Answers to questions like these are essential if readers are to understand what the Facebook controversy is about—who’s using it, how extensively and to what end. But they are questions the Times systematically avoids. The article says that, on Sept. 6, 2017, Facebook issued a short notice regarding alleged Russian interference. But it complains that the notice “said little about fake accounts or the organic posts created by Russian trolls that had gone viral on Facebook, disclosing only that Russian agents had spent roughly $100,000—a relatively tiny sum—on approximately 3,000 ads.”

“Just one day after the company’s carefully sculpted admission,” the piece continues, “The Times published an investigation of further Russian activity on Facebook, showing how Russian intelligence had used fake accounts to promote emails stolen from the Democratic Party and prominent Washington figures. The combined revelations infuriated Democrats, finally fracturing the political consensus that had protected Facebook and other big tech companies from Beltway interference. Republicans, already concerned that the platform was censoring conservative views, accused Facebook of fueling what they claimed were meritless conspiracy charges against Mr. Trump and Russia. Democrats, long allied with Silicon Valley on issues including immigration and gay rights, now blamed Mr. Trump’s win partly on Facebook’s tolerance for fraud and disinformation.”

Republicans and Democrats can’t resist bashing an easy target? So what else is new?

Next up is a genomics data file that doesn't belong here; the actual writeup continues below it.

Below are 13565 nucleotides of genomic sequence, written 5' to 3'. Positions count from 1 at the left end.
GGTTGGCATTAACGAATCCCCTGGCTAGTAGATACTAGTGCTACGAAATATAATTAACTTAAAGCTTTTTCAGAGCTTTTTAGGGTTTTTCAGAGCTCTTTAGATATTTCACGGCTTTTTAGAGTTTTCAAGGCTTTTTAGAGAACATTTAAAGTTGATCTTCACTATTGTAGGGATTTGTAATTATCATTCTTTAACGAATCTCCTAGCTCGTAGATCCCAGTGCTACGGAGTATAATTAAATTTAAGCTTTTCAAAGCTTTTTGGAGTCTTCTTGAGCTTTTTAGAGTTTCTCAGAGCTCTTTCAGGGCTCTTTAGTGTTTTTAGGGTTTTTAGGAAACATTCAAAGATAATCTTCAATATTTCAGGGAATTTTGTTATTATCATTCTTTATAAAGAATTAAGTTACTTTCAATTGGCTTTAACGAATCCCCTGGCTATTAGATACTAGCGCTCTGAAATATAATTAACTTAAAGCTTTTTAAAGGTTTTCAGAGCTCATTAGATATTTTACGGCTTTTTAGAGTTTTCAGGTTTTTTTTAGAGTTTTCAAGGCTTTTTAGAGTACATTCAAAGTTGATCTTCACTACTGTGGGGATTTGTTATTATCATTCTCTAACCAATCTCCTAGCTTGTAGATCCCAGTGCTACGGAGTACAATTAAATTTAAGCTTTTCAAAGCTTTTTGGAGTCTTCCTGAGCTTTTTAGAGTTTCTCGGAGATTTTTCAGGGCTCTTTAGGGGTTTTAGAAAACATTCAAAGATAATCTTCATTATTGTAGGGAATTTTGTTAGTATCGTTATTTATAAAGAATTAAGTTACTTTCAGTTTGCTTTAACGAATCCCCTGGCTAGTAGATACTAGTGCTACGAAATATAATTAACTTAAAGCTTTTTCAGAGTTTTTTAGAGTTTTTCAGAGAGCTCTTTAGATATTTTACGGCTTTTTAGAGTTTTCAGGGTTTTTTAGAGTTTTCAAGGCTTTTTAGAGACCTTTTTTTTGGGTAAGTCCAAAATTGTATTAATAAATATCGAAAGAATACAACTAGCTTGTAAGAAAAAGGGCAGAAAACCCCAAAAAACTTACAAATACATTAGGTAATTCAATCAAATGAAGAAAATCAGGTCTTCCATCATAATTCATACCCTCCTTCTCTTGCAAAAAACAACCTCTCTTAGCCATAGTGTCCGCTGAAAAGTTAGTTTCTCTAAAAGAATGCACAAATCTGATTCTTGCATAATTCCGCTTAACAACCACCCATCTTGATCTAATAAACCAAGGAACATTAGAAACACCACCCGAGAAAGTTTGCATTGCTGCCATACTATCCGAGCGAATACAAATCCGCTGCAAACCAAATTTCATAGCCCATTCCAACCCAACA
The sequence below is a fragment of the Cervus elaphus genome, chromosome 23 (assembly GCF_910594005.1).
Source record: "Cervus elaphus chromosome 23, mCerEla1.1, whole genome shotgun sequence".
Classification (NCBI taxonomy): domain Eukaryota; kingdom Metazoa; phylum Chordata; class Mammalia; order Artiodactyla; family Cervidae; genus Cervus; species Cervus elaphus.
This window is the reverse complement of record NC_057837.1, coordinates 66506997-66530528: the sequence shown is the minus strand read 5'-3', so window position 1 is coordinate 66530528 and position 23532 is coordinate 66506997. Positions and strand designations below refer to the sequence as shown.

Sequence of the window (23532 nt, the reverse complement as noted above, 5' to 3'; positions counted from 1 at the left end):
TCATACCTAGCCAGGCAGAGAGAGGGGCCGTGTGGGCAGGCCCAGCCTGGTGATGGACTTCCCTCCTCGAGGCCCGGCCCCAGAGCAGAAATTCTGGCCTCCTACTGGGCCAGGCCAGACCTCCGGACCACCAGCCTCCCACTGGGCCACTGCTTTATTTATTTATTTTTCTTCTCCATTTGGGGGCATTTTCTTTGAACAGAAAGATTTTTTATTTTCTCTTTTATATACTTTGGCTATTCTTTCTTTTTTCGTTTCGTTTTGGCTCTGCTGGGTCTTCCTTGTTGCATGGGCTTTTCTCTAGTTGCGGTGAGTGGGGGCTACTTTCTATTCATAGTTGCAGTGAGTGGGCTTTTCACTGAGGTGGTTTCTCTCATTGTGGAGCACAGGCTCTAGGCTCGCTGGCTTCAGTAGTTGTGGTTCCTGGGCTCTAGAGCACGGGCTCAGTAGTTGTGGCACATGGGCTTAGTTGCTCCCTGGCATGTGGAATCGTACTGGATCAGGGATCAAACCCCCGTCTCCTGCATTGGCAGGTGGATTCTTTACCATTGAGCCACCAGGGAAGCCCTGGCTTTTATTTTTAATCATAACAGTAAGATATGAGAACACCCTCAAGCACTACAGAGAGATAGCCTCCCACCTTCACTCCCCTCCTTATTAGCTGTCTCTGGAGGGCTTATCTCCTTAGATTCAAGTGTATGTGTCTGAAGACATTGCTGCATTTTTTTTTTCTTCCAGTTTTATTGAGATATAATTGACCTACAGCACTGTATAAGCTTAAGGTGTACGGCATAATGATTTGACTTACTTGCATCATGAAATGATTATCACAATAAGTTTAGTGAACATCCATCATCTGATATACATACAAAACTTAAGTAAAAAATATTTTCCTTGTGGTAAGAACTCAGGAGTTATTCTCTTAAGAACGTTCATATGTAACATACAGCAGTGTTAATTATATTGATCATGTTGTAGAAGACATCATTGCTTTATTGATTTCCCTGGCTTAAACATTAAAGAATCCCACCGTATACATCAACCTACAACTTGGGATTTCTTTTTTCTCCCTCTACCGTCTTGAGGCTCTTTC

In fact, the Facebook summary of its in-house investigation was more nuanced than the Times let on. While it identified some 470 “inauthentic accounts” responsible for purchasing $100,000 worth of ads, it found that the purchases had taken place over a two-year period beginning in June 2015, meaning that many had occurred after Nov. 8, 2016, and therefore had no effect on the election. (Indeed, Facebook general counsel Colin Stretch would later testify that only $46,000 was spent prior to Election Day, which means the intervention was even less impressive than the Times indicated.) Facebook also found that “the vast majority … didn’t specifically reference the US presidential election” and instead “appeared to focus on amplifying divisive social and political messages across the ideological spectrum—touching on topics from LGBT matters to race issues to immigration to gun rights.” Even though the Times has repeatedly implied that the accounts are linked to the Kremlin, Facebook added that all it could determine is that they “likely operated out of Russia.”